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Movie Stars

Movie capsules

Daniel Day-Lewis in the title role in “Lincoln.”

DreamWorks Picturesand 20th Century Fox

Daniel Day-Lewis in the title role in “Lincoln.”

Previously released

½ Anna Karenina Joe Wright’s adaptation of the Tolstoy classic staggers under the weight of a dazzling, hermetically sealed visual style that fails to connect with our emotions; the entire movie seems to take place in a snow globe. The cast, led by Keira Knightley, is good, although Aaron Taylor-Johnson’s Vronsky may be too much the boy-toy. With Jude Law. (130 min., R) (Ty Burr)

Chasing Ice A calmly furious documentary about the disappearance of the great northern glaciers and the photographer, James Balog, who captures this silent apocalypse in time-lapse images that balance between beauty and horror. Director Jeff Orlowski gives us more about Balog than we need to know; it’s the work that matters. (76 min., PG-13) (Ty Burr)

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Flight A so-so movie with Denzel Washington as a commercial-airline pilot in hot water after he crash-lands a plane while drunk, high, hung over, and horny. The movie doesn’t do much that you couldn’t anticipate just by seeing the trailer. But you know what’s still worth $15 plus the cost of a baby sitter, popcorn, and parking? Two hours with Washington at the height of his everything. Directed by Robert Zemeckis. (138 min., R) (Wesley Morris)

½ A Late Quartet A smartly cast, discreetly contrived melodrama about classical musicians, with retiring cellist Christopher Walken upsetting the delicate balance of his string quartet. Philip Seymour Hoffman, Catherine Keener, and Mark Ivanir are the other players; the music’s sublime but the situations feel pat. Fans of the actors (and of Beethoven) should check it out, though. (105 min., R) (Ty Burr)

Life of Pi Ang Lee’s adaptation of Yann Martel’s best-selling novel is a marvel of contradictions: a movie about the magnificence of nature that’s largely computer-made, a two-character epic, a 3-D extravaganza that takes place inside a 20-foot lifeboat. The movie shouldn’t work at all, but it does. Keep kids under 10 at home, though. With Suraj Sharma and Irrfan Khan. (127 min., PG) (Ty Burr)

½ Lincoln In the weeks following his reelection, Abraham Lincoln (a remarkable Daniel Day-Lewis) fights to get the 13th Amendment abolishing slavery passed. A terrifically entertaining film that, against all odds, makes politics exciting again. Steven Spielberg is in top form, Tony Kushner’s script is full of crackling talk (and lots of it), and there are scene-stealing turns from Tommy Lee Jones, Sally Field, and James Spader. (149 min., PG-13) (Ty Burr)

Red Dawn The teen Commie-anxiety flick from 1984 gets a remake, dated title and all. The new version drops Chris Hemsworth, Josh Peck, and Josh Hutcherson into the roles, shifts their guerrilla fight from Colorado to more urban Spokane, and promotes North Korea to Evil Empire status. Semi-forced, but hey, it satisfies the brand. Mostly solid viewing as a combat action spectacle, but politically, unable to decide whether to play it retro-jingoistic or contempo-liberal. (93 min., PG-13) (Tom Russo)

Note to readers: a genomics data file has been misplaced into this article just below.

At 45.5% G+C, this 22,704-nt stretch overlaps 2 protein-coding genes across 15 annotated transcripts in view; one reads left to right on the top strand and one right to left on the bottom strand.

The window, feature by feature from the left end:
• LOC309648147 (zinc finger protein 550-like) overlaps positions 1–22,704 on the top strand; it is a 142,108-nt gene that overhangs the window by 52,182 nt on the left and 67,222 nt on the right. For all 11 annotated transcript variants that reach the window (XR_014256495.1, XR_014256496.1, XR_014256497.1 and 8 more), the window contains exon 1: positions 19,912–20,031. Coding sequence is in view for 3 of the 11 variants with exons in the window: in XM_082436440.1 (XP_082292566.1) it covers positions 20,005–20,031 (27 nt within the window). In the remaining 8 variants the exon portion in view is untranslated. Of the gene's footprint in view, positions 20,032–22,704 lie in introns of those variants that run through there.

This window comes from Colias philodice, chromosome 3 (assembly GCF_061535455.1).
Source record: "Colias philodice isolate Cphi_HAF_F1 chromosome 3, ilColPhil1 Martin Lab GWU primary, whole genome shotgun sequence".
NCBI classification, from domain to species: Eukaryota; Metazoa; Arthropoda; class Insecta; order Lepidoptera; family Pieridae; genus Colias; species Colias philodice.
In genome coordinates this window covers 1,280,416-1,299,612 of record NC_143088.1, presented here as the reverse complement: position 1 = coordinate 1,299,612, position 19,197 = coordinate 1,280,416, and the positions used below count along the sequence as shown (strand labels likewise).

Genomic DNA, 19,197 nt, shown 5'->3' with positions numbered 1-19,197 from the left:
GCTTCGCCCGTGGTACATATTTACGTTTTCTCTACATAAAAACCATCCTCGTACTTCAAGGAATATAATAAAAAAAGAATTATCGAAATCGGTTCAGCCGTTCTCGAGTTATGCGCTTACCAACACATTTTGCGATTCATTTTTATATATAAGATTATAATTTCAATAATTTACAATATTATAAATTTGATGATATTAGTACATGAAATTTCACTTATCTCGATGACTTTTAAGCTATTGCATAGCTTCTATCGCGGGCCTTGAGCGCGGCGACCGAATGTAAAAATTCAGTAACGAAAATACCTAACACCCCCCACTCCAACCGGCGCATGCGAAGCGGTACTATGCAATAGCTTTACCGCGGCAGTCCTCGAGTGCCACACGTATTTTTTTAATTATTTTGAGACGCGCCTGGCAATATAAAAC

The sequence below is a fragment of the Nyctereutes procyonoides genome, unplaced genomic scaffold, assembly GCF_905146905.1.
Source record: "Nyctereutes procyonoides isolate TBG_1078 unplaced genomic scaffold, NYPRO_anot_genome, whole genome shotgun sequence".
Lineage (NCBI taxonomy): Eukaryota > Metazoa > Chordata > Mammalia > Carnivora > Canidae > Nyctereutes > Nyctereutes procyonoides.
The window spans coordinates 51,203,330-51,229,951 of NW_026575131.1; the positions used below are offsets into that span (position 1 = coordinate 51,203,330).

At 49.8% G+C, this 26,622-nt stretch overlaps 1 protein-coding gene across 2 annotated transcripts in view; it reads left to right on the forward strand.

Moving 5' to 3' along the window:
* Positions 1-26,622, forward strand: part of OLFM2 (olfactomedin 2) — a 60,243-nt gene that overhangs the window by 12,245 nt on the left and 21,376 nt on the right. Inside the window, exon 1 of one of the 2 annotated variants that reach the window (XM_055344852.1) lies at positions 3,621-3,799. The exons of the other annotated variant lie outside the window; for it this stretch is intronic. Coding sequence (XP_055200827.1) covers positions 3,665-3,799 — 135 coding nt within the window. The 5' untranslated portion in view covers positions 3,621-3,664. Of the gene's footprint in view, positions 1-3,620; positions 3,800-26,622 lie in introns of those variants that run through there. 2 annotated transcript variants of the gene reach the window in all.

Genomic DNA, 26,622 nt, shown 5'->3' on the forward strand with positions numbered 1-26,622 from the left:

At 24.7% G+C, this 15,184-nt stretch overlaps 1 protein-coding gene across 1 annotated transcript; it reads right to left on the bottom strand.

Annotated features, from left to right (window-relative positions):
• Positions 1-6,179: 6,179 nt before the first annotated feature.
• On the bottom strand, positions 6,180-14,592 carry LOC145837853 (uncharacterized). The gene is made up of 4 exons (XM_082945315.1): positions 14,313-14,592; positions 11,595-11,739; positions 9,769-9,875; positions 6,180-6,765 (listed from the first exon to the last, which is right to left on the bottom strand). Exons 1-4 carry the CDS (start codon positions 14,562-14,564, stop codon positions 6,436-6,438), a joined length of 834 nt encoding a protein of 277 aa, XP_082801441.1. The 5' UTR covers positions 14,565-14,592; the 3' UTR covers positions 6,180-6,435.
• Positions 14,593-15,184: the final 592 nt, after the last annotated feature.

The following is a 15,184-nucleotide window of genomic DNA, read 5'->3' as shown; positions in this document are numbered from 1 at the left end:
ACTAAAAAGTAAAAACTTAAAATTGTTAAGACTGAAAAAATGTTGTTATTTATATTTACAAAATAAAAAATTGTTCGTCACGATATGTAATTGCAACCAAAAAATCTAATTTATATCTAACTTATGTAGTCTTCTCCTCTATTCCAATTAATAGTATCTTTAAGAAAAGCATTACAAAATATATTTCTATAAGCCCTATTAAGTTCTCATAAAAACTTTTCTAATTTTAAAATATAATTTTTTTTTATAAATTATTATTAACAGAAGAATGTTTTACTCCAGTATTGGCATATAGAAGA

½ Rise of the Guardians Happily, this 3-D animated dream-teaming of “Guardians of Childhood” Santa (Alec Baldwin), the Easter Bunny (Hugh Jackman), and the Tooth Fairy (Isla Fisher) doesn’t just coast on familiar lore. Jack Frost (Chris Pine) is placed at the center of the adventure, joining them against bogeyman Pitch (Jude Law) in an adaptation of kid-lit author William Joyce’s books. Distinctive, but could push its crossover gimmick more aggressively. (97 min., PG) (Tom Russo)

A Royal Affair This Danish historical drama about a mad 18th-century king, his wife, and her lover is one of the stodgier entries in the Oscar-season costume parade but also one of the more straightforwardly enjoyable: a crowned-heads soap opera that balances effectively between pomp and melodramatic circumstance. With Alicia Vikander and Mads Mikkelsen. In Danish, with subtitles. (137 min., R) (Ty Burr)

½ Silver Linings Playbook Bradley Cooper finally gets a role that gives his oily charm some vulnerability. He plays a mental patient living in Philadelphia with his parents, hung up on his estranged wife and spending time with an equally unstable woman (Jennifer Lawrence). The movie whizzes and stings. Its director is David O. Russell, who’s become Hollywood’s most instinctive maker of ensemble dramatic comedies. With a never-haler Robert De Niro as Cooper’s gambler dad. (122 min., R) (Wesley Morris)

The Twilight Saga: Breaking Dawn — Part 2 Boy, there’s a lot of standing around in this movie. In this series there’s always a lot of standing and waiting and sitting and hoping — for Edward the vampire (Robert Pattinson) to kiss human Bella (Kristen Stewart), for him to make transformative love to her. But this fifth and mercifully final installment features so much idle anticipation that it’s unclear whether we’re watching a movie or an Apple product launch. (116 min., PG-13) (Wesley Morris)

Wreck-It Ralph A video arcade villain (voiced by John C. Reilly) has an existential crisis and busts out into other games in an attempt to become a hero. Bright, fast, reasonably funny, and depressingly formulaic, it’s more fodder to keep your kids tethered to their home entertainment centers. Cranky old critic says: Send them out to play instead. (93 min., PG) (Ty Burr)

An archive of movie reviews is at www.boston.com/movies.
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